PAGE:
For what would have been Freddie’s 70th birthday on 5th September, I decided to host an event in the Couchsurfing community. The idea of the event was to test my version of Persian vegan cuisine, for a new venture I am developing.
During the past few years, Freddie Mercury’s Persian ancestry had been increasingly receiving attention from fans and from the press, which sparked off my curiosity and led me to a number of fascinating discoveries. The Persian and Romanian identities are closely connected, which explains why I’ve always been interested in fairy tales and their often elusive messages. Very early on in my life, I connected Freddie with the peculiar existence of fairy stories. “Fairy” as a word is historically derived from Persian “peri” (meaning “spirit”), but before gaining historical knowledge I used to think that Freddie was a fairy because he could achieve magic; I then suggested in my literary essays that “magic” was explained in terms of “accessing a wider spectrum of existence” and teaching it by example. This fits a current study about the science of Freddie’s unique voice, noting that his ability stretched across a wide range. It also reminds of the Light Body effect described in ancient texts, which involves a wider spectrum centered around the everyday human frequency.
My event turned out a great success, with quite a varied group attending; lots of positive feedback on my creatively modified recipes; extended chats about international matters; and people refusing to leave even after 8 or 9 hours in! So forget “brunch,” because it became a lunch, afternoon tea, dinner, after-dinner and soirée all in one. I must extend a huge thank you to everyone for attending and for their magical words! I am beyond thrilled, humbled even, that everyone genuinely liked my cooking (even if travel storytelling turned to shaworma, sausages and Asian dog meat a few too many times for my liking. That remains to be worked on, in the sense that I wish people would understand such things are not “local culture attractions” but a lack of nature-sensitive culture and vision).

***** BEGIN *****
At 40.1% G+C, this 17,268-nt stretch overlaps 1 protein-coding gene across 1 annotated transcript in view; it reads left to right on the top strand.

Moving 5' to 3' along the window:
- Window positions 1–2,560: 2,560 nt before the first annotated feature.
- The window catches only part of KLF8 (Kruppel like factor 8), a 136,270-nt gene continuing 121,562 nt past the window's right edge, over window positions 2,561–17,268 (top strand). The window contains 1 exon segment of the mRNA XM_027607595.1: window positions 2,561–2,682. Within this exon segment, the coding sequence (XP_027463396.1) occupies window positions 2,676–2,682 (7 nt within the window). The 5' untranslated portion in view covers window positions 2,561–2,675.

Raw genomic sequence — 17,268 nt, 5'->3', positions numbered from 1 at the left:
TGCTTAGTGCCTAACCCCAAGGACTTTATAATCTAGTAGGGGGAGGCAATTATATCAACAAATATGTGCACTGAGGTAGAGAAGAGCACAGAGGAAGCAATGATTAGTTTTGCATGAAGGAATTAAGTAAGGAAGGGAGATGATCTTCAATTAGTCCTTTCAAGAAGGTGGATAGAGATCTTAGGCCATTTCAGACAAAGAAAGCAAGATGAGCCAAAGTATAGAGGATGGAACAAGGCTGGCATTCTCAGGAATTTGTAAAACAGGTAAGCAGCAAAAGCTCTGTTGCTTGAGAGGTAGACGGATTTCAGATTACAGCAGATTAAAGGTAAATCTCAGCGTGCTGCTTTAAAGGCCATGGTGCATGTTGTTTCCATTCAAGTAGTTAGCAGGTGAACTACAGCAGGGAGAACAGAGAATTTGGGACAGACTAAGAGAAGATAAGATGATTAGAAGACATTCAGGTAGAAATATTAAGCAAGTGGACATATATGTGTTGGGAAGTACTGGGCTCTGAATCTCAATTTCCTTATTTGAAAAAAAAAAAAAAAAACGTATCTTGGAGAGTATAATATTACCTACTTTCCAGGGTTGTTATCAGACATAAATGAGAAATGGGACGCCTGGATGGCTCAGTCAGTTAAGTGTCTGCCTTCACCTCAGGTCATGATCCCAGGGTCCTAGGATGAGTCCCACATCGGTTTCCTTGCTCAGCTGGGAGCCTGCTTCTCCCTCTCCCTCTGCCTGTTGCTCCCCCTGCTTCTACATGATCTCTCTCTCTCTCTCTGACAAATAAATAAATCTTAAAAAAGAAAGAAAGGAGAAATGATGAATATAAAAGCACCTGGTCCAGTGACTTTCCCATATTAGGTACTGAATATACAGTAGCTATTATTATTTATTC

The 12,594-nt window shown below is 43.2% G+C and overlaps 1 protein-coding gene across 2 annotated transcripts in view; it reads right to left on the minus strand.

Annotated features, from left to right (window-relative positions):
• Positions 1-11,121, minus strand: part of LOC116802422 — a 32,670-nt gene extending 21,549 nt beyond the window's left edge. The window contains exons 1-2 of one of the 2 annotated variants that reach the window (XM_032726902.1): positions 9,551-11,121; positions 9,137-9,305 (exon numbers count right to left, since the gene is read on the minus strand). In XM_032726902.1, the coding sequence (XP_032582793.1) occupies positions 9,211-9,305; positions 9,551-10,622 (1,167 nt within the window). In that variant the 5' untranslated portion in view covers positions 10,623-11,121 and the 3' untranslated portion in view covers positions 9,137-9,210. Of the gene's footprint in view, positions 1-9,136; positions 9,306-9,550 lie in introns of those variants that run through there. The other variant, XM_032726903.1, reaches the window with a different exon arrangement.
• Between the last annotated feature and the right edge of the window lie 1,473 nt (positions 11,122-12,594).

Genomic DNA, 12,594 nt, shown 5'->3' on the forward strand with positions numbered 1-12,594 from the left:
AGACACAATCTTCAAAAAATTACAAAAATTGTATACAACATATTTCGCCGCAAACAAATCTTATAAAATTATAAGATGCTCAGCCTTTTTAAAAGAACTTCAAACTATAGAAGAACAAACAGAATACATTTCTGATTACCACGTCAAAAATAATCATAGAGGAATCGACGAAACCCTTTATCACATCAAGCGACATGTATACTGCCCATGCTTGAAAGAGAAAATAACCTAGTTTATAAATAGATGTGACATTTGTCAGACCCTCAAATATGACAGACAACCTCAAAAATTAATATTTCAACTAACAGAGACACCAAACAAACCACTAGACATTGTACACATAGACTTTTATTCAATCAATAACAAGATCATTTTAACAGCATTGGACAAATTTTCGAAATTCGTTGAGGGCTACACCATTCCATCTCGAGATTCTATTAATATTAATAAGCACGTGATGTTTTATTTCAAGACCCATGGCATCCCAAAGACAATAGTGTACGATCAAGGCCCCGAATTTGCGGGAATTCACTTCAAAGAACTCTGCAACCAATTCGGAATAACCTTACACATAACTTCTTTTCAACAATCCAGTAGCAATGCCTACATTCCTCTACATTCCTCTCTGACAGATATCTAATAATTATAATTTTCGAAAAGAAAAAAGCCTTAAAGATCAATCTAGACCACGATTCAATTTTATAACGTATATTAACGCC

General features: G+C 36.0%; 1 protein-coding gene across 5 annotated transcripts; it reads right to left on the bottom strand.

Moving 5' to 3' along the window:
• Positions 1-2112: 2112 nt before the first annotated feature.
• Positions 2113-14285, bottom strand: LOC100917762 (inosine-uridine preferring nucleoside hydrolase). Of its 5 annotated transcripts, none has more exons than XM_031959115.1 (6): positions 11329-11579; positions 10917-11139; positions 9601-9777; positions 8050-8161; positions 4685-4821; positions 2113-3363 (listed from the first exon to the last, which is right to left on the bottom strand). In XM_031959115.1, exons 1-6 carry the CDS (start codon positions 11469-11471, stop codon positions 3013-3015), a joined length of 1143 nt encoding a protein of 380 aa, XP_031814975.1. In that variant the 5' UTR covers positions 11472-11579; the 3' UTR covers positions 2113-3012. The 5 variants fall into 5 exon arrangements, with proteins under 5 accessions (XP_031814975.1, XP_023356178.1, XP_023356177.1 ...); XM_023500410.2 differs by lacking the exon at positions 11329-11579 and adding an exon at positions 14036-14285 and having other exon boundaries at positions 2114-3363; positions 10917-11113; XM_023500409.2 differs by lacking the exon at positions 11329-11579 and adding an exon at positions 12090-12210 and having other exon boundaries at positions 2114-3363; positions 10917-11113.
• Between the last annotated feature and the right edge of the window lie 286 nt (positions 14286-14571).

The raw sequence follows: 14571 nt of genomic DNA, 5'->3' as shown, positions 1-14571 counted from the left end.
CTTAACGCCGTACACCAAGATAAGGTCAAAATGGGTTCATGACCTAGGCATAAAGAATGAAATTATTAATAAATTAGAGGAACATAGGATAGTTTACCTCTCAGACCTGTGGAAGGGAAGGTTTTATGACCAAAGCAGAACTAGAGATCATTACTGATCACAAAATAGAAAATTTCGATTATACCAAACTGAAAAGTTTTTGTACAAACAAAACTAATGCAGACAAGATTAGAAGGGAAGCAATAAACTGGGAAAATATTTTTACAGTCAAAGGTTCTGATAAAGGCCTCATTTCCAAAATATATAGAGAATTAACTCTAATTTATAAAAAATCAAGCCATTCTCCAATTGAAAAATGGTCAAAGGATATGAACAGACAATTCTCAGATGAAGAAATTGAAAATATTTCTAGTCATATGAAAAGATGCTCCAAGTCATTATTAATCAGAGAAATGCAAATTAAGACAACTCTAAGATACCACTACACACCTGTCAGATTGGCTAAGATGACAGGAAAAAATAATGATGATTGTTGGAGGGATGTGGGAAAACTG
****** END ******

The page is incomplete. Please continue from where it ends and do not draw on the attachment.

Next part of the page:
Here are some of the dishes I prepared. I think Persian herbs and spices in the right combination might just be the universal answer to busting the expectation of “healthy is bland.”
Red bell-pepper hummus with za’atar*
Creamy potato salad with pickled cucumbers, cashew-cream & dill*
Roasted garlic spread*
Stuffed tomatoes with couscous & pine nuts, topped with leek sprouts
Mains (all served with saffron rice)
Autumn vegetable curry*
‘White Queen’/’Black Queen’ eggplant & grape salad with herbs*
Spicy potato casserole with dried fruit (prunes, dates, figs)*
Melon & tarragon ice shavings*
Faloodeh with barberry toppings* (work in progress! ha ha)
(*) marks gluten-free dishes
Personally, I relate less to “eating healthy” than I do to making a compassionate choice. The former naturally flows from the latter, and people are capable of extreme cruelty if they believe that their health is at stake. But regardless of my reasons, here I was faced with such an immediate effect on people. My Turkish guest said there was usually no power that could make him eat so many vegetables, yet here he was asking for more, and he promised to be among my first customers. How could I not feel humbled? I will continue to bring my cooking to as many people as possible, in the future.
(Note: this is not me in the foreground here, I understand these pics might trick readers that way. If you seek to put a face to the words, I appear more directly on other pages… not gonna reveal which!)